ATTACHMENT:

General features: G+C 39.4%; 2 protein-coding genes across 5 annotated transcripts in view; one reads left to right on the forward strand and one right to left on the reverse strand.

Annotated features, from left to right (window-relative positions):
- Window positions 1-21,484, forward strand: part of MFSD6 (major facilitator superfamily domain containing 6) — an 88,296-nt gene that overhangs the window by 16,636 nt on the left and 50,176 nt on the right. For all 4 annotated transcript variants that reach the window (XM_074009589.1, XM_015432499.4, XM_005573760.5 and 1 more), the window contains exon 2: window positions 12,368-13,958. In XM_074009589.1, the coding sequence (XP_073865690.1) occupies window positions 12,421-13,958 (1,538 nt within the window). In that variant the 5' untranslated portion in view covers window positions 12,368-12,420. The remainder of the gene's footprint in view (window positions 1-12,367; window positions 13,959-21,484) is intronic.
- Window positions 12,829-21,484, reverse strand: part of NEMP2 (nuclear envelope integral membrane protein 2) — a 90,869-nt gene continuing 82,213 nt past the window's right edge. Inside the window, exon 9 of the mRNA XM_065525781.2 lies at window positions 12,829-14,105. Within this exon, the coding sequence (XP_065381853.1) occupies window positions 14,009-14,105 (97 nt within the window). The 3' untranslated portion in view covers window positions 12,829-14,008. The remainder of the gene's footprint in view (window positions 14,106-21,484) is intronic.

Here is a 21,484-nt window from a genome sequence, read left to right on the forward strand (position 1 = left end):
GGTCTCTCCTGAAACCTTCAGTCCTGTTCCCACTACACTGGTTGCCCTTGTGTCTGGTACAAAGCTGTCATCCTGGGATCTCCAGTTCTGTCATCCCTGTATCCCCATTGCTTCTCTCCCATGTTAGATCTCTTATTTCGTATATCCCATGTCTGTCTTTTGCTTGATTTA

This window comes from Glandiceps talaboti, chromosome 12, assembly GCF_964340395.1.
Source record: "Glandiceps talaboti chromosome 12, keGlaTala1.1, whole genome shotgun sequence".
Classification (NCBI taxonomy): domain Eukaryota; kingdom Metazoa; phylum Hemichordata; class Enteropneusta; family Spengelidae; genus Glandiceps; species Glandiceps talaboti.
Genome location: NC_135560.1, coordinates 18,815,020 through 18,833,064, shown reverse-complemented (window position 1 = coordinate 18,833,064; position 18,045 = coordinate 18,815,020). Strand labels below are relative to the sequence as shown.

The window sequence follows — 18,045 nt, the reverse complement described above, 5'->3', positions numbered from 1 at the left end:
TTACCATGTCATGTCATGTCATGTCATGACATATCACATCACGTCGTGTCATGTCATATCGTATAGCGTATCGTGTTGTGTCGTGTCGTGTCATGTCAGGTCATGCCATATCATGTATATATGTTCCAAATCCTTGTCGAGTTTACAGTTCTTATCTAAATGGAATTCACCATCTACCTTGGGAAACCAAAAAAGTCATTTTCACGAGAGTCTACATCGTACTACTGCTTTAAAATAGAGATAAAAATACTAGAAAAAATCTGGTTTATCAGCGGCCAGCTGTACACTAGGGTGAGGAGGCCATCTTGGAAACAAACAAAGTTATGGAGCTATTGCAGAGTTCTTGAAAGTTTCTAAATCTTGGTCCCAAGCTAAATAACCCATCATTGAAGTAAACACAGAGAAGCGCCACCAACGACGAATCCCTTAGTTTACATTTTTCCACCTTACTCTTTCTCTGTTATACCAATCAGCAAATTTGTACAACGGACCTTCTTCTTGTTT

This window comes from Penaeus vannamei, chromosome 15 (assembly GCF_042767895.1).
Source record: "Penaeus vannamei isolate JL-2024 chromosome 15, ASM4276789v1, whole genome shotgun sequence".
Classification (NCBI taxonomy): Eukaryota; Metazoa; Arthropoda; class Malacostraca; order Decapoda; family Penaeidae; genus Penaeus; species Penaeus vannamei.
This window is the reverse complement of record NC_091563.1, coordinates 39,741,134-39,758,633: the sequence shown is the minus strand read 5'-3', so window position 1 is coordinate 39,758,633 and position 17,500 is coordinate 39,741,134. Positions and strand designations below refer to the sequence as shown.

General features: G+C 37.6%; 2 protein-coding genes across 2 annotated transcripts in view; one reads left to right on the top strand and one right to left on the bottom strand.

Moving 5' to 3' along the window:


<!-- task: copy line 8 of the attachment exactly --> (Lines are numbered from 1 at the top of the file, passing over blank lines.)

Source record: "Glandiceps talaboti chromosome 12, keGlaTala1.1, whole genome shotgun sequence".